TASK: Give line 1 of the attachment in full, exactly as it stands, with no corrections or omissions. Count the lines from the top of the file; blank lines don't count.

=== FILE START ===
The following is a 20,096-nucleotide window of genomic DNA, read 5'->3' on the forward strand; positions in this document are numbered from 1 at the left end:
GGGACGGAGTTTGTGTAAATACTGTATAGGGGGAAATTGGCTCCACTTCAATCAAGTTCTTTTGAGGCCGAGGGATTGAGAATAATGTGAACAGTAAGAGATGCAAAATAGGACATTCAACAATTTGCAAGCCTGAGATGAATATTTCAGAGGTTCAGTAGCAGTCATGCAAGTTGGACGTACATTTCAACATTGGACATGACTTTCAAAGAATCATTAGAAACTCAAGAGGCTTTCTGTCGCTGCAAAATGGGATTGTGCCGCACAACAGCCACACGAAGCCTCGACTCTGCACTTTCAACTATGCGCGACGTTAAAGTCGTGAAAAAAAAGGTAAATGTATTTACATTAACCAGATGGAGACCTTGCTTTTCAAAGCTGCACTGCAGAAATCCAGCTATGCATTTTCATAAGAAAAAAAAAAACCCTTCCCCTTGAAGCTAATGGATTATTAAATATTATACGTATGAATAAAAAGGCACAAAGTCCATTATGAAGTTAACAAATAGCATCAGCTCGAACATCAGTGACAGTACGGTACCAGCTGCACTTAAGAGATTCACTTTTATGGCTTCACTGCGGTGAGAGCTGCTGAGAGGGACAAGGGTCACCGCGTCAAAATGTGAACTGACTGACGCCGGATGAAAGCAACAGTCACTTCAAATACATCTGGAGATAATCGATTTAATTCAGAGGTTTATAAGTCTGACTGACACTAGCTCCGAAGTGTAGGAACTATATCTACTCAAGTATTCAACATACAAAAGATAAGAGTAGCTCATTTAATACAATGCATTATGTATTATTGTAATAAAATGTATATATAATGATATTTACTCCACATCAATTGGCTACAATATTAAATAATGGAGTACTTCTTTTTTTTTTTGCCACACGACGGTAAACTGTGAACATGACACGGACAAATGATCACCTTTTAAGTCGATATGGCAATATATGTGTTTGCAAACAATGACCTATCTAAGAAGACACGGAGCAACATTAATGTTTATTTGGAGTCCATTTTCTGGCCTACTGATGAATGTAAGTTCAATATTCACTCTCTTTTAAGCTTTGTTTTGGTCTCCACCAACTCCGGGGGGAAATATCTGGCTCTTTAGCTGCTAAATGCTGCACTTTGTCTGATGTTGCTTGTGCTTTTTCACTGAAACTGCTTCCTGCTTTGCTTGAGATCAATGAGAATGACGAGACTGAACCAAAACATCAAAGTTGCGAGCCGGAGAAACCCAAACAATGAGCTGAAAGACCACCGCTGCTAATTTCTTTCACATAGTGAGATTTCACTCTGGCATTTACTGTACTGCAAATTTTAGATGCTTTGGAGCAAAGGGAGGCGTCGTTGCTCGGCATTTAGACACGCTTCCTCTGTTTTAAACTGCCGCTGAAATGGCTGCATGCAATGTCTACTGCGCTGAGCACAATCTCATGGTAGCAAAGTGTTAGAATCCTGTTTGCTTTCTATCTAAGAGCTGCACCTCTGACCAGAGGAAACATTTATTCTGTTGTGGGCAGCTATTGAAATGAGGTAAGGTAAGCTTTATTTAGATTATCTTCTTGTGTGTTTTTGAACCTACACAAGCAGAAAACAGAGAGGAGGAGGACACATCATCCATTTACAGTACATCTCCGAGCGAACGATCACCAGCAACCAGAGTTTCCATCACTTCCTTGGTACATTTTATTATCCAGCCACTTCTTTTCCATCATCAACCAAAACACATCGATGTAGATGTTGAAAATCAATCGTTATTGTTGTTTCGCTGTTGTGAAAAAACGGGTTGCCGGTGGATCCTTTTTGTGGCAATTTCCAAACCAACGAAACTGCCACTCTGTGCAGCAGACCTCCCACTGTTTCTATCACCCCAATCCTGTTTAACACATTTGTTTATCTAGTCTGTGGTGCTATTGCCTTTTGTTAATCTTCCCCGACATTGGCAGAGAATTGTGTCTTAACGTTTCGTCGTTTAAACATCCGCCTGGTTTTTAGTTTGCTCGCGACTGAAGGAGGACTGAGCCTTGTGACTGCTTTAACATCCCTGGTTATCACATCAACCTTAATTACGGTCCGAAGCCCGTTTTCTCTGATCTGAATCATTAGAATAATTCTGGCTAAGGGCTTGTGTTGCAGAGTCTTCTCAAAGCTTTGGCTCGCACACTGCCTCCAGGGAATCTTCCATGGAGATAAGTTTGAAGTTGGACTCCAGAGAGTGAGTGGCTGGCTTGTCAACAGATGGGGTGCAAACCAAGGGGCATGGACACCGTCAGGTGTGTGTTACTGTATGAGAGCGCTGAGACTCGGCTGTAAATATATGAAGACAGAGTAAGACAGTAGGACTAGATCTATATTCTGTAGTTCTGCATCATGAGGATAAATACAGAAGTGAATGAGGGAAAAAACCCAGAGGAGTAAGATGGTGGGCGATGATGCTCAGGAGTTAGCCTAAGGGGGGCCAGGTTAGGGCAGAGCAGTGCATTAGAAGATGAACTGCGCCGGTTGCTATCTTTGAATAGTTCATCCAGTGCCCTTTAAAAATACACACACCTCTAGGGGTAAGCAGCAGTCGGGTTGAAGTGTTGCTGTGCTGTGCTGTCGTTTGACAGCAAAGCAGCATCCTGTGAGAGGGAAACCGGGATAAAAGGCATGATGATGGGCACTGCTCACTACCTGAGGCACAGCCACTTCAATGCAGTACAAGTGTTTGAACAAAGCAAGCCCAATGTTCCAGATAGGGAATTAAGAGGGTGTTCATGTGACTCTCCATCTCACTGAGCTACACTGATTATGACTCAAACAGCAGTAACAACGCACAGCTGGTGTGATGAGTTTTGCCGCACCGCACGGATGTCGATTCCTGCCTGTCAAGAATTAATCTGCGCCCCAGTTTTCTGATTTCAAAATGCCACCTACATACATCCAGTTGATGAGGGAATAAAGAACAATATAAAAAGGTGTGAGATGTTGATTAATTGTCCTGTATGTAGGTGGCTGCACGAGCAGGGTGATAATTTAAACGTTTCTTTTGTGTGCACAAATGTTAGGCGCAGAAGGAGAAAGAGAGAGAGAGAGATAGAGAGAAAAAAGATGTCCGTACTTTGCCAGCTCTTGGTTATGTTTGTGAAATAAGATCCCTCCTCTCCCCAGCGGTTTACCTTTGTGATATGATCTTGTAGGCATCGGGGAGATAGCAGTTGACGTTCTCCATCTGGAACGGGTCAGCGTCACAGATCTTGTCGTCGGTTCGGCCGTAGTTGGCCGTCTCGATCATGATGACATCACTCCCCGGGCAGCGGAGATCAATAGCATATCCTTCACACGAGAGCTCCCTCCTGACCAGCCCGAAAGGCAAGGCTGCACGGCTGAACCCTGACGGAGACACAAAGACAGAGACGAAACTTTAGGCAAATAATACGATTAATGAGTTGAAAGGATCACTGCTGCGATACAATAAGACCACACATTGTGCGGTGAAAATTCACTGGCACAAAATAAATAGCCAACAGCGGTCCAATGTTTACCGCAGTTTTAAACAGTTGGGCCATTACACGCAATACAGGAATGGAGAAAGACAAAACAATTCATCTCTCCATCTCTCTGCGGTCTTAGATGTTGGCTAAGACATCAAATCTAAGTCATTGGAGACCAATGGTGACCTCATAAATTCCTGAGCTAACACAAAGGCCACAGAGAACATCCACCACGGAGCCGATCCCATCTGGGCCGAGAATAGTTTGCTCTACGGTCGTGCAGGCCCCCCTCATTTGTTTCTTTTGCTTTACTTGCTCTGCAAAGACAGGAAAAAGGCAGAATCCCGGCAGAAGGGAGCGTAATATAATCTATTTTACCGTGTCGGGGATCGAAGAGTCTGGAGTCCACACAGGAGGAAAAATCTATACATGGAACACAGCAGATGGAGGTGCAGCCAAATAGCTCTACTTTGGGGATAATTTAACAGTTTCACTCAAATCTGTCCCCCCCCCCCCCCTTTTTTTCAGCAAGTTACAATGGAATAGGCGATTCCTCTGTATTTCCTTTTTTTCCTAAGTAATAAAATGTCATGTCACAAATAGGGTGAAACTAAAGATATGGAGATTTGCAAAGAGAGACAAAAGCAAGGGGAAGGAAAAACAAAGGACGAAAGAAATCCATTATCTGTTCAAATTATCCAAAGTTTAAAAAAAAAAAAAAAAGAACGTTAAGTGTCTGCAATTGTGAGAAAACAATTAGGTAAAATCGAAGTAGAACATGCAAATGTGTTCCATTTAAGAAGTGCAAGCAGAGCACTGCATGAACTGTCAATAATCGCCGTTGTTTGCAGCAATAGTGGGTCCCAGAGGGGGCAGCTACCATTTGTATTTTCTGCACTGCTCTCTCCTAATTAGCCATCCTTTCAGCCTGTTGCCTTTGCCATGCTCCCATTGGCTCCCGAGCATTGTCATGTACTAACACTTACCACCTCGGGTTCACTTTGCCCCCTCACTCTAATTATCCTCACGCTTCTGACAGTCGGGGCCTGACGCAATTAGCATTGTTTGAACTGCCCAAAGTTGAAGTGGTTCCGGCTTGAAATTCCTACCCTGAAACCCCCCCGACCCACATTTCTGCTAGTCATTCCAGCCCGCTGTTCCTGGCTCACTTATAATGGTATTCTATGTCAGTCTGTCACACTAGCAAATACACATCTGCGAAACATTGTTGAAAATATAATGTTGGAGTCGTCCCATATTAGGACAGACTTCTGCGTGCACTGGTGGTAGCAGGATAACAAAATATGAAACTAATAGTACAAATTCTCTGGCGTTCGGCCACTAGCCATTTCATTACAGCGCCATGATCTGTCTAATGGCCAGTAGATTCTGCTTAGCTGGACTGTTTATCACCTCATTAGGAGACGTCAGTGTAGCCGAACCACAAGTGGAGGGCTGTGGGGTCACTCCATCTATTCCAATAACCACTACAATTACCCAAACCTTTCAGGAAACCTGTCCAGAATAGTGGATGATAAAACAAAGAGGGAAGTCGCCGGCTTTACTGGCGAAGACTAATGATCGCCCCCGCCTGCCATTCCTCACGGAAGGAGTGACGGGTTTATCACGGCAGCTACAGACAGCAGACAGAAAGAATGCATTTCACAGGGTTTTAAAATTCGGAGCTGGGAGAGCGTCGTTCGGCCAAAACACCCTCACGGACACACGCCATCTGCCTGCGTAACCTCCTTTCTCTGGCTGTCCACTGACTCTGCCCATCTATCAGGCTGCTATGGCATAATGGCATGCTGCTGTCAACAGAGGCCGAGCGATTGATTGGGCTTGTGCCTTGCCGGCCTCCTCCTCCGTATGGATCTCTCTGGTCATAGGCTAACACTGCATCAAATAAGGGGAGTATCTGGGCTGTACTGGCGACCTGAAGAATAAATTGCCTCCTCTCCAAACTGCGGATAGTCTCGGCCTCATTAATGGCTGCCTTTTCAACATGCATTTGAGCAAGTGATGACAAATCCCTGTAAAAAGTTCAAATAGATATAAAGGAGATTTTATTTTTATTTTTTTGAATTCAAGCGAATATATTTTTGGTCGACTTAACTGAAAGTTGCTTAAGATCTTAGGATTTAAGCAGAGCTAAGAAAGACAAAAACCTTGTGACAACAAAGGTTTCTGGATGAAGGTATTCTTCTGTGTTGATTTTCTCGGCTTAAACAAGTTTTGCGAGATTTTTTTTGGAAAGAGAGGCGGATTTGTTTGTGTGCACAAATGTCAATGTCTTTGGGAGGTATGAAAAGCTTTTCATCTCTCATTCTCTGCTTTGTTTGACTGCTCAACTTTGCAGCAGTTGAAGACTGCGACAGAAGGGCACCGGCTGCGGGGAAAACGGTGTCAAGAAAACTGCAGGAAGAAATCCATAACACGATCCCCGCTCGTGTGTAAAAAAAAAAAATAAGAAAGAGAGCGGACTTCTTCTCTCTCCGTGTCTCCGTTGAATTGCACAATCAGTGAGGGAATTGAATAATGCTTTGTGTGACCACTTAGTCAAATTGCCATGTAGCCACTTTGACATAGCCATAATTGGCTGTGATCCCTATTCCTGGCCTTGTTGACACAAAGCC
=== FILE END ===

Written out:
The following is a 20,096-nucleotide window of genomic DNA, read 5'->3' on the forward strand; positions in this document are numbered from 1 at the left end: